How to Sort a List (C#)

Take this class as example.

public class Player
    public string Name { get; set; }
    public int Total { get; set; }

    public Player(string name, int total)
        Name = name;
        Total = total;

Creating the list.

List<Player> lst = new List<player>();
lst.Add(new Player("John", 100));
lst.Add(new Player("Smith", 120));
lst.Add(new Player("Cait", 97));
lst.Add(new Player("Irene", 100));
lst.Add(new Player("Ben", 100)); 
lst.Add(new Player("Deniel", 88));

Sort By Using List<t>.Sort() Method

Sort by single element “Total” in ascending order:

lst.Sort(delegate(Player x, Player y)
    return x.Total.CompareTo(y.Total);

Sort by single element “Total” in descending order:

lst.Sort(delegate(Player x, Player y)
    return y.Total.CompareTo(x.Total);

Sort by multiple elements:

lst.Sort(delegate(Player x, Player y)
    // Sort by total in descending order
    int a = y.Total.CompareTo(x.Total);

    // Both player has the same total.
    // Sort by name in ascending order
    if (a == 0)
        a = x.Name.CompareTo(y.Name);

    return a;

Sort By Using Linq

Sorting by using Linq requires less syntax.

var result1 = lst.OrderBy(a => a.Total);

var result3 = lst.OrderBy(a => a.Total).ThenBy(a => a.Name);

var result2 = lst.OrderByDescending(a => a.Total).ThenByDescending(a => a.Name);

Comparing List.Sort and LINQ Methods for Sorting in C#

When it comes to sorting lists in C#, developers often find themselves choosing between List.Sort and LINQ methods like OrderBy(). Both approaches come with their own sets of advantages and disadvantages. In this article, we’ll dive deep into each approach to help you make an informed decision.

LINQ (Language Integrated Query)


  • Readability: LINQ queries are generally more readable and self-explanatory, making the code easier to understand.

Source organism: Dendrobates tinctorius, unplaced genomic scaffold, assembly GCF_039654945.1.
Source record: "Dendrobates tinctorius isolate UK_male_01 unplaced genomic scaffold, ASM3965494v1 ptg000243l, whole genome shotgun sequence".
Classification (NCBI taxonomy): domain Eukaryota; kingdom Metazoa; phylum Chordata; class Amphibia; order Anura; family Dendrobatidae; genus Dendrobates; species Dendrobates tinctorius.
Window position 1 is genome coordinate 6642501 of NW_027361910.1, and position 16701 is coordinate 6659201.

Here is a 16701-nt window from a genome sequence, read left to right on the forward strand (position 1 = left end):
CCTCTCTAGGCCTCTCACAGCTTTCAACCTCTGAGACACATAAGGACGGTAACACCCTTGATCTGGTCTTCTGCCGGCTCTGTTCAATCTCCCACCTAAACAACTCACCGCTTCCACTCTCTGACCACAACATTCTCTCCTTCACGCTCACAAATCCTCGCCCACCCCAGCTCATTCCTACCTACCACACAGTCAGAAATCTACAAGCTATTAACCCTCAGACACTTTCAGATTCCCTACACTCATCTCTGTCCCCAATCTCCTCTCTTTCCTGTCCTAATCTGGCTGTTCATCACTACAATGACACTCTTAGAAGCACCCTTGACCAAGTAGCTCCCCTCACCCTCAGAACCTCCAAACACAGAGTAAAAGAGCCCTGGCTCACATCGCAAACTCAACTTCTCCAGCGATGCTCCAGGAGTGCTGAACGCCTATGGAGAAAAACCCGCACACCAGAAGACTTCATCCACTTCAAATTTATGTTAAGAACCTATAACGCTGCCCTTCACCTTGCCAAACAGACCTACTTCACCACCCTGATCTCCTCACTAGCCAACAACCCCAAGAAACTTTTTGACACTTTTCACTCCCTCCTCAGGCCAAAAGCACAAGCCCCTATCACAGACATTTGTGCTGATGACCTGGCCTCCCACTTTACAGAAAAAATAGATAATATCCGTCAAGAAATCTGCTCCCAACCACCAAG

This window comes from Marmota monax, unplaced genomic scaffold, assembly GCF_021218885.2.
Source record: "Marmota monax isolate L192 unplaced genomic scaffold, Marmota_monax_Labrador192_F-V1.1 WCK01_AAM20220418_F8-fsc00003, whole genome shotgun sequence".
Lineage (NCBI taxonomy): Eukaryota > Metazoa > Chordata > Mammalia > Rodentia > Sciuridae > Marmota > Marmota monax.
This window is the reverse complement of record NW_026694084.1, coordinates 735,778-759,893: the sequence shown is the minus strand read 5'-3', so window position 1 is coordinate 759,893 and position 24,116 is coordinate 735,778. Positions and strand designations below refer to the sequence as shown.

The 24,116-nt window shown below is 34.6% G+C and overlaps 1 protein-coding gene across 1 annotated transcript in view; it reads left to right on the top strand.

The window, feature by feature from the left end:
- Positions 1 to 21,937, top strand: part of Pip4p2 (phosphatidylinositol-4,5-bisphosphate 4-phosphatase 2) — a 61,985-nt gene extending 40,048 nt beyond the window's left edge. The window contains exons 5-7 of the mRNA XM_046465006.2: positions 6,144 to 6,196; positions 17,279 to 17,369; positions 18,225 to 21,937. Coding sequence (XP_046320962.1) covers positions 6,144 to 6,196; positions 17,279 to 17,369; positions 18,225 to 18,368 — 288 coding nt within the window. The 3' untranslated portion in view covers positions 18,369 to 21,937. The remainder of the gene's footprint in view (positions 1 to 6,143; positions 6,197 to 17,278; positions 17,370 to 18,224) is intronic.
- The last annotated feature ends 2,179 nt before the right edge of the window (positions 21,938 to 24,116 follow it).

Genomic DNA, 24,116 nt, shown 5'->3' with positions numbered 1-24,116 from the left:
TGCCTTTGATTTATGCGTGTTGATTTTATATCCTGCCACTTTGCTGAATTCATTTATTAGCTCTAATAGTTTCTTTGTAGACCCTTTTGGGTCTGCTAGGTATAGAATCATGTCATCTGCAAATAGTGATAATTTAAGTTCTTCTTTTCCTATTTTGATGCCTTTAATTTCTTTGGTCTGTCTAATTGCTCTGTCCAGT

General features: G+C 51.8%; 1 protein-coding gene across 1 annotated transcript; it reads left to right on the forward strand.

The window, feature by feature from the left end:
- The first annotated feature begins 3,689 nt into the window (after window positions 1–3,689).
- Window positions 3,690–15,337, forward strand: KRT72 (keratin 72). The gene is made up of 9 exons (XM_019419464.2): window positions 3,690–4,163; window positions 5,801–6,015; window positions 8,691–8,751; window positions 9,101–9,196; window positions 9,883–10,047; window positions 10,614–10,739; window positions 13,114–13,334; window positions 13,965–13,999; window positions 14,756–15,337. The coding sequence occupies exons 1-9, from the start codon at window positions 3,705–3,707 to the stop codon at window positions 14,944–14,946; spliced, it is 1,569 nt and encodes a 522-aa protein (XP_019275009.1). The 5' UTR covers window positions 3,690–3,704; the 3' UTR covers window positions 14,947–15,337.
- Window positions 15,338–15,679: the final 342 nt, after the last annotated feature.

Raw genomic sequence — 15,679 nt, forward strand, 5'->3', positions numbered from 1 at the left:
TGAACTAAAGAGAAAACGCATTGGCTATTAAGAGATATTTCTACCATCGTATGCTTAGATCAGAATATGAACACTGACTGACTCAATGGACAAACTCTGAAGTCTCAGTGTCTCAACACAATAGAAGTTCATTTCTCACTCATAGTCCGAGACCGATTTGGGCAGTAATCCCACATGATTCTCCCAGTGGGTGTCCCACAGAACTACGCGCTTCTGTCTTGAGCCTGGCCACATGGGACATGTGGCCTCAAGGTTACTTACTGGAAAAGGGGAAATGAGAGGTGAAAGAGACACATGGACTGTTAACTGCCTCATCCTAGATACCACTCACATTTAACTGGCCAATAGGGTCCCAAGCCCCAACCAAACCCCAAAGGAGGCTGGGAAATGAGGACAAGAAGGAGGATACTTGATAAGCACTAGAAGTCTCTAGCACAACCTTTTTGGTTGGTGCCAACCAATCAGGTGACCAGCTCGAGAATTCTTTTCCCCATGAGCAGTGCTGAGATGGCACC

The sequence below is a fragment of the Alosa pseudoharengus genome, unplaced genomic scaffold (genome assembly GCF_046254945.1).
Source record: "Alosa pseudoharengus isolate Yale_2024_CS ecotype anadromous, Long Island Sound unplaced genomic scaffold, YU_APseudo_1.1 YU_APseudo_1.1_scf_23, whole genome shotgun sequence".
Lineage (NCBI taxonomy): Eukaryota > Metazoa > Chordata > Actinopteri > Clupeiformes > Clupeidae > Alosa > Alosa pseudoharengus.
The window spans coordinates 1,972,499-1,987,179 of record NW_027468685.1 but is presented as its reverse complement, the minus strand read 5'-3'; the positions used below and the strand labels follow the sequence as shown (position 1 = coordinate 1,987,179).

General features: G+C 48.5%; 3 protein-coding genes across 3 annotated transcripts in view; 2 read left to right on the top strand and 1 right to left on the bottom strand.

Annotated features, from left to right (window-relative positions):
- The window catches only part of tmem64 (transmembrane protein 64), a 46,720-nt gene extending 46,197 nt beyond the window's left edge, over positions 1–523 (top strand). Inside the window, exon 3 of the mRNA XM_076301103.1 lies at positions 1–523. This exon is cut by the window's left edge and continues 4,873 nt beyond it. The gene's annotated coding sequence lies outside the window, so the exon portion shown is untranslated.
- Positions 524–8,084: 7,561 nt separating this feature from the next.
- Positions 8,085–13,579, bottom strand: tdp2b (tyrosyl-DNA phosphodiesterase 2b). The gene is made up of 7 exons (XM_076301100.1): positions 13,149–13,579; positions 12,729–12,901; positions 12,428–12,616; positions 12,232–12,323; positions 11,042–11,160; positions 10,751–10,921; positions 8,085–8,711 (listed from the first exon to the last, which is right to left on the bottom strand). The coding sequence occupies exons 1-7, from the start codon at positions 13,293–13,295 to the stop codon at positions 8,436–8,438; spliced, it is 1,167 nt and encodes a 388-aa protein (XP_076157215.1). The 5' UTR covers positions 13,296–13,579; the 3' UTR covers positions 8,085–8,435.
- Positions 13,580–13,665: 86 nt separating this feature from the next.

• Composability: LINQ allows you to easily chain multiple operations together, facilitating complex queries.
  • Type Safety: Benefit from compile-time type checking, reducing the likelihood of runtime errors.
  • Flexibility: Use LINQ for various data sources, not just in-memory collections but also databases, XML, and more.
  • Deferred Execution: Queries aren’t executed until you actually need the data, offering performance improvements in certain scenarios.


  • Performance: In performance-critical applications, LINQ can be slower than optimized loops and delegates.
  • Debugging: Tracing through LINQ queries may not be as straightforward as conventional loops and delegate calls.

Additional Considerations

  • Memory Overhead: Queries involving ordering or filtering create new sequences, consuming additional memory.
  • CPU Overhead: While generally not significant for most applications, LINQ’s abstraction layer can introduce some CPU overhead.

Delegates with List.Sort


  • Performance: Being function pointers under the hood, delegates are generally faster for simple sorting operations.
  • Flexibility: Beyond sorting and filtering, delegates can also be used for event handling and callbacks.
  • Explicit Control: You have more direct control over the comparison logic and the flow of execution.


  • Readability: Code using delegates may be harder to maintain and understand.
  • Verbosity: For simple operations, using delegates can make the code more verbose compared to LINQ.

Additional Considerations

  • In-Place SortingList.Sort modifies the original list, consuming no extra memory for a new list.


Choosing between List.Sort and LINQ methods boils down to your specific project needs.

  • For Immutability: If preserving the original list is crucial, LINQ is the way to go as it produces a new sorted sequence.
  • For Resource Efficiency: If you want to minimize memory and CPU usage, List.Sort would be more suitable since it sorts the list in-place.

Ultimately, neither method is universally “better”; both have their place depending on the context of your application.